Today the 65th session of the General Assembly opened under the Presidency of Switzerland.
This year marks the sixty-fifth anniversary of the United Nations, and the General Assembly will face a heavy agenda including a high-level meeting on the Millennium Development Goals, the ongoing review of the Human Rights Council, and a third year of intergovernmental negotiations on Security Council reform.
The President of the General Assembly is H.E. Mr. Joseph Deiss of Switzerland, a career Swiss politician who has previously held high-level positions including President of the Swiss Confederation, Minister of Foreign Affairs, and Economic Minister, in addition to a period as a Member of Parliament. In his first statement, officially opening the 65th session of the General Assembly, President Deiss emphasized his faith in the United Nations and the General Assembly, and stressed that the United Nations Charter gives the General Assembly a central role as â€œthe pre-eminent forum for global debate.â€ He outlined an ambitious set of goals, including the achievement of the MDGs; returning the United Nations to its rightful place at the center of global governance; and the promotion of sustainable developmentÂ (click here for the complete text of the opening statement).
Afghanistan, represented by Ambassador Zahir Tanin, Permanent Representative to the United Nations, will serve as a Vice President of the 65th GA. This is the second time that Ambassador Tanin will play this role; he previously served as Vice President of the 63rd GA from 2008-2009.
H.E. Ambassador Zahir Tanin, Permanent Representative of Afghanistan to the United Nations, today addressed the UN Security Council on the topic of â€œprotection of civilians in armed conflict.â€
The meeting, which was opened by UN Secretary General Ban Ki-Moon, heard briefings from Under-Secretary General for Humanitarian Affairs and Emergency Relief Coordinator, John Holmes; and UN High Commissioner for Human Rights, Ms. Navanethem Pillay.
In his opening remarks Secretary General Ban Ki-Moon noted that events around the world showed that the protection of civilians in armed conflict remained a common challenge world-wide. He said the Security Council made important progress in protection of civilians, but more needed to be done. In that regard, he underscored maximizing the effectiveness of â€œpeace-keeping operations through increased Council support, and enhanced training of troop and police contributors.
In his statement, Ambassador Tanin alluded to the situation in Afghanistan, and said the increased awareness of the need to re-engage the Afghan people in the reconstruction and stabilization of their country, has helped enable the government of Afghanistan and its international partners to â€œfocus on finding ways to meet the needs and expectations of the Afghan people.â€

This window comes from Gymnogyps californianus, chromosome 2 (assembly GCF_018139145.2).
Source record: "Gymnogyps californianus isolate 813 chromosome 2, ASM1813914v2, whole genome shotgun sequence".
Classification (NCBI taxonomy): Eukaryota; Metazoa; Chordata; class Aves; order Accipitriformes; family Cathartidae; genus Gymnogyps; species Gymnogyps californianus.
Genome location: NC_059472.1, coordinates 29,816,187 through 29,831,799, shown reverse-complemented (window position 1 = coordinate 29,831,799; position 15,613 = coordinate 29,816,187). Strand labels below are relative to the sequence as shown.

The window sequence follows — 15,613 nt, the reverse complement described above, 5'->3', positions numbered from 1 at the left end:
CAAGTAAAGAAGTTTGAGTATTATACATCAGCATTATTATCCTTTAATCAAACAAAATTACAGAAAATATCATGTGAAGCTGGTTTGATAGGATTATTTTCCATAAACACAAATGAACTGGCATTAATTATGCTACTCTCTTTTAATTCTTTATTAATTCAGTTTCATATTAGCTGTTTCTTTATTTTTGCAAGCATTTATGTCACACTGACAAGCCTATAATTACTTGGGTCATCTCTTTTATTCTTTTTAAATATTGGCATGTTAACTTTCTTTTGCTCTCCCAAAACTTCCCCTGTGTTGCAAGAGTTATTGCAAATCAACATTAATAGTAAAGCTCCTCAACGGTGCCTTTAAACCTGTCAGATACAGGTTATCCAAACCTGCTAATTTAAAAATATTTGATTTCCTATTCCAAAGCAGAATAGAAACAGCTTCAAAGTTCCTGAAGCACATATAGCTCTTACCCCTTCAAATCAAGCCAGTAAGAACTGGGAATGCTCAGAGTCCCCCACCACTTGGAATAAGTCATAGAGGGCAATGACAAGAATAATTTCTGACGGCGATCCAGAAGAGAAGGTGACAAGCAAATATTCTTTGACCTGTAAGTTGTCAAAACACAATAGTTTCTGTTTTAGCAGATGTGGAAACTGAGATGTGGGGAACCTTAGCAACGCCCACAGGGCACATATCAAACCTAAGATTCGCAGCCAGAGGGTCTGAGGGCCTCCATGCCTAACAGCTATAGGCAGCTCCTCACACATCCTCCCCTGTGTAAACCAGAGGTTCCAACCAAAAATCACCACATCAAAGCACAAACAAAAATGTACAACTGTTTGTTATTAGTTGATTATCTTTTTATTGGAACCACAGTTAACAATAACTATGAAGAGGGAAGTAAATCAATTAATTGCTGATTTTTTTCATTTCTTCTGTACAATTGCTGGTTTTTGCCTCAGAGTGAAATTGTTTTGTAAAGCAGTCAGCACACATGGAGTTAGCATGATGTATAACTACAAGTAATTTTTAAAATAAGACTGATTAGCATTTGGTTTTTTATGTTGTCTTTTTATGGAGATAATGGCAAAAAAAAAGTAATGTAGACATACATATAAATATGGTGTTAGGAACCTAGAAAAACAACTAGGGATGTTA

He however asserted that civilians continued to â€œpay a staggering price in the ongoing conflictâ€ in the country. He said over six thousand Afghans, including women; children and the elderly were killed and injured in just last year. In that regard, he said the Taliban, Al-Qaeda and their terrorist allies continue to show complete disregard for human life, embracing assassinations and executions in an effort to control the population through terror.
He said the cost of the conflict was not limited to just Afghanistan, but also international partners countries. He highlighted increased terrorist attacks on UN staff and members of humanitarian organizations who work in various fields, including health and education. In that regard, Ambassador Tanin expressed gratitude to UN staff and other partners â€œwho continue to work under difficult circumstances for the sake of the Afghan people, and in pursuit of international peace and security.â€
Moreover, he welcomed the increased measures by former ISAF former commander, General McCrystal, aimed at better protecting the lives of civilians. He expressed confidence that civilian protection would continue to receive due consideration from ISAFâ€™s new commander, General Patraeus.
He nevertheless noted that civilian casualties remained a concern to Afghanistan, and undermined the peopleâ€™s confidence in the good-will of the international community. He emphasized increased efforts at the national level â€œfor building an efficient, effective and responsible army and police force dedicated to the protection of Afghans and maintenance of security and the rule of law.â€
Ambassador Tanin also said the safety of the Afghan people should remain a priority, and it was necessary to enhance collaboration for strengthening the trust and confidence of Afghans in future efforts.
New York, July 7, 2010